At the close of 2018, the number of job openings in the U.S. reached a series high of 7.3 million according to the Bureau of Labor and Statistics (BLS). This includes approximately 428,000 manufacturing jobs and 382,000 construction jobs nationwide.
The good news is that there are jobs available to qualified workers. The bad news? There aren’t enough qualified workers to fill them.
According to the BLS, the college enrollment rate of recent high school graduates (totaling approximately 2.9 million in 2017) was 69.7 percent, leaving about 1 million graduates to pursue employment or fiddle their thumbs. The problem, however, is that many of these young people don’t have the necessary skills to meet the economy’s employment needs.
The result is a skills gap in America that leaves jobs unfilled.
What exactly is the skills gap? According to Bridging America’s Gap, a 501 (c)(3) Workforce Development Organization founded in 2018 to address the skills gap dilemma, it’s the difference between what employers need their employees to be able to do, and what those employees can actually do on their first day of work.
One way to solve this problem is to skill-up workers (without gifting them the burden of student debt) through apprenticeship programs.
Apprenticeships are good for businesses and workers alike. They create a pipeline of workers with customized skills. According to the U.S. Department of Labor, 91 percent of apprentices move on to employment after an apprenticeship. And, for each dollar that a business invests in an apprentice, it’s estimated that employers get back $1.47 in increased productivity, reduced waste, and greater innovation.
Apprenticeships also offer greater opportunities for workers, with the average starting salary for a worker coming out of an apprenticeship program at over $60,000.
Here’s what they look like and how businesses can model their own “pipelines” of skilled workers.

Creating Valuable Apprenticeships

The five components of apprenticeship programs include: business involvement, structured on-the-job training, related instruction, rewards for skill gains, and nationally-recognized credentialing. These components offer a guide for how to successfully implement programs.

Design the program to meet business needs.

Employers should be the foundation of apprenticeship programs. If employers are successful with the program, the program can grow to more effectively train additional workers.

Harness the power of mentors.

Skills and knowledge training should focus on the requirements necessary for an employee to be proficient at the job. Mentors can be particularly helpful at explaining why specific tasks are important, providing employees with a comprehensive understanding of a position’s role within the larger framework of the company and the industry.

Teach applicable technical and academic competencies.

Education partners such as community colleges and technical colleges that can deliver formal training at a school, online, or on-site are crucial to creating successful learning opportunities.

Reward for increased proficiency.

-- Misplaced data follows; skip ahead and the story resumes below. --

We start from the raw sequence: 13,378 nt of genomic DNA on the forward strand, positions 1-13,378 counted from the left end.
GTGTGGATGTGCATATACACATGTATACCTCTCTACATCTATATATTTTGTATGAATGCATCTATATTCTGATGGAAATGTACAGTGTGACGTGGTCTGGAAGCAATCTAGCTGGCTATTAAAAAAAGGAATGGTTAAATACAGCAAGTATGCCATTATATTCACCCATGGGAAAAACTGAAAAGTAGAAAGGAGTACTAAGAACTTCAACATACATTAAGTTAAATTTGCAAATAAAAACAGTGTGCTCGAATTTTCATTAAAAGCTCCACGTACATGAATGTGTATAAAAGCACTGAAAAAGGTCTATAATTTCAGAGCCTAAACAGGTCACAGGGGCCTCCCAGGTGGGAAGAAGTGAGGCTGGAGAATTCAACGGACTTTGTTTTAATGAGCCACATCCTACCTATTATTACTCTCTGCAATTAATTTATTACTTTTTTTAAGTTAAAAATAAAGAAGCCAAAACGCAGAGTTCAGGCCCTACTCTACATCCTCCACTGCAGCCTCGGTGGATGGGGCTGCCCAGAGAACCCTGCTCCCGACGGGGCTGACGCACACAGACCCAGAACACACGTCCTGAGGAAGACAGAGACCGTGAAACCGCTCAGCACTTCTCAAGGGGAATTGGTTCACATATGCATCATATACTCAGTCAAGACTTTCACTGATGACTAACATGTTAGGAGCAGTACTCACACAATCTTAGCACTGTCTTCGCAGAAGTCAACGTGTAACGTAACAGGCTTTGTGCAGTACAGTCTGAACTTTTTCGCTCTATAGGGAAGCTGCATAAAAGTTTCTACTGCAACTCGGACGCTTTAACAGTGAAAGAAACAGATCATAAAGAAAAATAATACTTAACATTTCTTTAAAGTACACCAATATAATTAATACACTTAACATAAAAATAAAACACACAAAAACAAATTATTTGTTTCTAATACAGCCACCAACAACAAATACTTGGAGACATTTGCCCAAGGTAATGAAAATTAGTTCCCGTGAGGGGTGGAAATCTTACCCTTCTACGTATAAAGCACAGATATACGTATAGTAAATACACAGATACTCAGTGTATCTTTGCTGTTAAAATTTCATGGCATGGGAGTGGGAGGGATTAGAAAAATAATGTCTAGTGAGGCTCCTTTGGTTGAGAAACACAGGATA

As apprentices grow their skills, give them opportunities to work at higher levels. Think about encouraging employee growth as creating an internal pipeline for more advanced workers.

Offer a portable credential.

In other words, give apprentices something to walk away with that indicates their skill.

Partners for Success

Successful apprenticeship programs require industry and academic partners, which take some of the burden off of the business and help programs to work more efficiently. The Department of Labor offers flexibility for how to successfully create apprenticeship programs, suggesting the following partnership models as examples:
Model 1: The business sponsors the program, provides on-the-job training, and delivers related instruction at the job site. A community college develops curriculum for related instruction. The workforce system recruits and screens apprentices.
Model 2: Multiple business partners sponsor the program and provide on-the-job training. A career and technical school delivers related instruction. A community-based organization provides support services to apprentices. The workforce system contributes training funds for related instruction.
Model 3: Multiple businesses provide on-the-job training. An industry association sponsors the program. A community college delivers related instruction. The workforce system contributes funds for on-the-job training. A K-12 Education institution runs a pre-apprenticeship program.

Model 4: The business provides on-the-job training. A labor organization sponsors the program. A career and technical school delivers related instruction. The workforce system recruits and trains apprentices and provides basic skills training.
Collaboration is the basis for successful apprenticeships. The best way to get started? Work with company leadership to identify the type of skilled workers that your company needs most and who potential community, academic, and workforce partners might be. Consider what each partner has to gain and start the conversation.